Mycoskie credits Toms’ affinity with social media with the timing of the brand’s launch in 2006, which coincided with Facebook becoming accessible outside the American collegiate system.
From a strong Facebook base the Toms customer has migrated to Instagram and most recently Snapchat, which the company joined in August 2015. Thandasseri believes Snapchat’s unedited, instant nature appeals to its 3,500 followers in an era where live content is becoming increasingly important.
Although Toms has experimented with paid influencers, the majority of its influencer activity is organic, which Thandasseri believes fits Toms’ grassroots approach to marketing, using the community to tell its story.
“We strive to build authentic ways to share the Toms mission [and] celebrate the unique connection with our tribe“
Living the social purpose
Over the past decade, Toms has expanded into eyewear, bags and ethical coffee, tying in its
‘One for One’ positioning with charitable activity relating to each business sector.
The brand collaborates with more than 100 ‘giving partners’, non-profit, humanitarian organisations with expertise in poverty alleviation and international development, such as Save the Children and UNICEF.
Initiatives with these partners, have resulted in donations of more than 60 million pairs of shoes worldwide, restoring sight to over 400,000 people, providing over 335,000 weeks of safe water and supporting birth services for more than 25,000 mothers since 2006.
These high profile partners also act as advocates, with groups such as Save the Children supporting ODWS and sharing content on the success of programmes.
Basing its overall marketing strategy on a mixture of “social purpose and product”, Toms also uses social media to share new season imagery, which it supports by working with retailers to host high street window displays.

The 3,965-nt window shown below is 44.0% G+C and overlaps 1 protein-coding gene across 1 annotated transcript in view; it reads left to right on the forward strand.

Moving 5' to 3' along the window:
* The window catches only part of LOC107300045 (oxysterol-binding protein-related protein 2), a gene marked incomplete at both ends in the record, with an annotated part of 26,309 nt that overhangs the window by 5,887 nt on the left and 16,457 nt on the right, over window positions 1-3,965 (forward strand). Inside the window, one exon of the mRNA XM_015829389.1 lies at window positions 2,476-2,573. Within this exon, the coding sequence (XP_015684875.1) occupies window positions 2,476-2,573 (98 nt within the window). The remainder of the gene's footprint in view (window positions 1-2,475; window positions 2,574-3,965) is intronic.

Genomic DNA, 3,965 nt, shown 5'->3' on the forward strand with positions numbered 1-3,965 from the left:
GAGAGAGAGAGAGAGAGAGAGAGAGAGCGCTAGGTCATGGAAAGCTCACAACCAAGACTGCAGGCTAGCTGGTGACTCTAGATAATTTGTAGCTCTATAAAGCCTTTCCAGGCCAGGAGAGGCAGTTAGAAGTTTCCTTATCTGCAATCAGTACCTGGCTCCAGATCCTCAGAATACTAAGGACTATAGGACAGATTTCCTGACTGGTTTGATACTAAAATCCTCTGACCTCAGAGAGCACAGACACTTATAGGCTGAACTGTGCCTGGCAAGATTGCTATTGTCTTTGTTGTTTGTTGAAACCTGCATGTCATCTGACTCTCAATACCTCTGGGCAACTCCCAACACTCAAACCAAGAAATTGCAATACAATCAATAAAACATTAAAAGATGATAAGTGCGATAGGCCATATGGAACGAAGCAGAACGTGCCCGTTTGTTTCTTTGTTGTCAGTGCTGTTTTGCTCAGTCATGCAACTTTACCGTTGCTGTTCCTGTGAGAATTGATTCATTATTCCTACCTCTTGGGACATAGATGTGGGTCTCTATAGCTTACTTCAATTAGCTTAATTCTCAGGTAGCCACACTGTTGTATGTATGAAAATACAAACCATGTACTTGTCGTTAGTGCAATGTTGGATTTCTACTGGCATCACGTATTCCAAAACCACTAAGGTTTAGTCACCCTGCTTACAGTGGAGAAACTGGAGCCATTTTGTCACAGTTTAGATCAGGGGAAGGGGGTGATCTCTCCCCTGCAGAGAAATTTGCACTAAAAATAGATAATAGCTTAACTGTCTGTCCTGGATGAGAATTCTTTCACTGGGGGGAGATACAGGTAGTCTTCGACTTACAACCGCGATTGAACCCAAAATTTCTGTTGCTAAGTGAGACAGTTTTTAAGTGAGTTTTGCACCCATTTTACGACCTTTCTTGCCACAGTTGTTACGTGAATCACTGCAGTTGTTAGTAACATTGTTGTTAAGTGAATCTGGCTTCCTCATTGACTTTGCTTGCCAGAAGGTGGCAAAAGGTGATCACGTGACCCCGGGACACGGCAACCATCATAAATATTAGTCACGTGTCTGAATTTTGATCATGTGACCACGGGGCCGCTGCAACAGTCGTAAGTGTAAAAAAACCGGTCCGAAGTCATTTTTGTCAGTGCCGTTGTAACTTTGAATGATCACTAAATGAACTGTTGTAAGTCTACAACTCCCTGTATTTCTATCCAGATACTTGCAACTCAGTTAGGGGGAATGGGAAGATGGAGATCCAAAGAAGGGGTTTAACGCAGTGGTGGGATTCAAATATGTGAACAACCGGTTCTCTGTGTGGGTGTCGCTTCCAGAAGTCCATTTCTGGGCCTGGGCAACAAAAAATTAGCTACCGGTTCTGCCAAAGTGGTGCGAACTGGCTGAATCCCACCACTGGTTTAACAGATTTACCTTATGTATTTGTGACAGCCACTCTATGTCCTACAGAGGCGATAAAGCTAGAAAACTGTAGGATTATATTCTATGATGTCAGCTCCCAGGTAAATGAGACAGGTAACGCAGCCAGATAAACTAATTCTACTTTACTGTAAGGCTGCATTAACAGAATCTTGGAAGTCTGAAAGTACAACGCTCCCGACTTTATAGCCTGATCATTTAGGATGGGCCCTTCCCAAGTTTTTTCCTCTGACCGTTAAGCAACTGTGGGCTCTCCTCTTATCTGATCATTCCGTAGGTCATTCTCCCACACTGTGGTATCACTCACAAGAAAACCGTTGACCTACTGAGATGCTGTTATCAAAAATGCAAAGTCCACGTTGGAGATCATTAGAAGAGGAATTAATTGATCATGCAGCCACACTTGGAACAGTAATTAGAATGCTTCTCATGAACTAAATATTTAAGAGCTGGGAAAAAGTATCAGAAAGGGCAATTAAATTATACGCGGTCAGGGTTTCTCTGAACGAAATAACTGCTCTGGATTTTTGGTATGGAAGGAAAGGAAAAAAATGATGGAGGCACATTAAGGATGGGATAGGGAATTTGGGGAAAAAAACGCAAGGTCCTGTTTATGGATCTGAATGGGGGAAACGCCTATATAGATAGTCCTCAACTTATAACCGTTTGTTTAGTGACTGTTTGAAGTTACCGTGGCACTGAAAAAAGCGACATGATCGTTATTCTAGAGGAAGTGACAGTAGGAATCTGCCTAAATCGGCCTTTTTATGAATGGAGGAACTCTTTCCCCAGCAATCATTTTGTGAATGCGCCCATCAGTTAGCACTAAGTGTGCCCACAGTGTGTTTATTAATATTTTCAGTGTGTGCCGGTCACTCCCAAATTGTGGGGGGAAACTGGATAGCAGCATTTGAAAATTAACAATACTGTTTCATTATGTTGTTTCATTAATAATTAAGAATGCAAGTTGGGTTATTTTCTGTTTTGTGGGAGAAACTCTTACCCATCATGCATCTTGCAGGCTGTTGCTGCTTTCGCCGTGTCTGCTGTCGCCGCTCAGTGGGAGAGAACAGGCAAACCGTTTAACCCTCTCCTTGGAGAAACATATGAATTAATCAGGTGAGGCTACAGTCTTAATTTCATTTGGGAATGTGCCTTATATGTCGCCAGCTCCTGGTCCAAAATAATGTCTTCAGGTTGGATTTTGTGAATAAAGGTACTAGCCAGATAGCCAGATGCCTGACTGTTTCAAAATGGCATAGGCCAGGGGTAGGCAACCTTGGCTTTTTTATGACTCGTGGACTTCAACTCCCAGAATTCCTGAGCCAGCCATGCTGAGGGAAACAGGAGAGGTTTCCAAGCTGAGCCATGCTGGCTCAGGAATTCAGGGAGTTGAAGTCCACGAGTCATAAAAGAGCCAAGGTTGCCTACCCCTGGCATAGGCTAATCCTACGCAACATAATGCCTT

Since being “scrappy and resourceful” are part of the brand’s DNA, Toms endeavours to use funds efficiently. Although the company aired a TV commercial in the US last year, it rarely uses traditional media and is yet to introduce TV advertising to the UK.
“While we’re not ruling out TV advertising as we know it would help us reach a larger audience, we try to be as efficient with our marketing investments as possible,” explains Thandasseri.
“Overall, we strive to build authentic ways to share the Toms mission, celebrate the unique connection with our tribe and empower them to spread the word.”
This marketing strategy is aligned with the sponsorship of quirky, small-scale events such as independent festival Bushstock, which took place in Shepherd’s Bush, west London in June. Toms has hosted the festival’s Secret Garden Stage for the past five years, supporting independent music label and festival organiser Communion Music.
Toms ensures it teams up with like-minded brands, such as Karma Cola, which sells its fairtrade drinks in Toms’ London flagship store. Thandasseri believes the consumer appreciates this kind of authentic collaboration, done in the characteristic ‘Toms way’.
2006 – Toms founded in California
2007 – One Day Without Shoes becomes an annual event
2011 – Toms launches eyewear
2014 – Toms Roasting Co is established
2015 – Toms unveils bag collection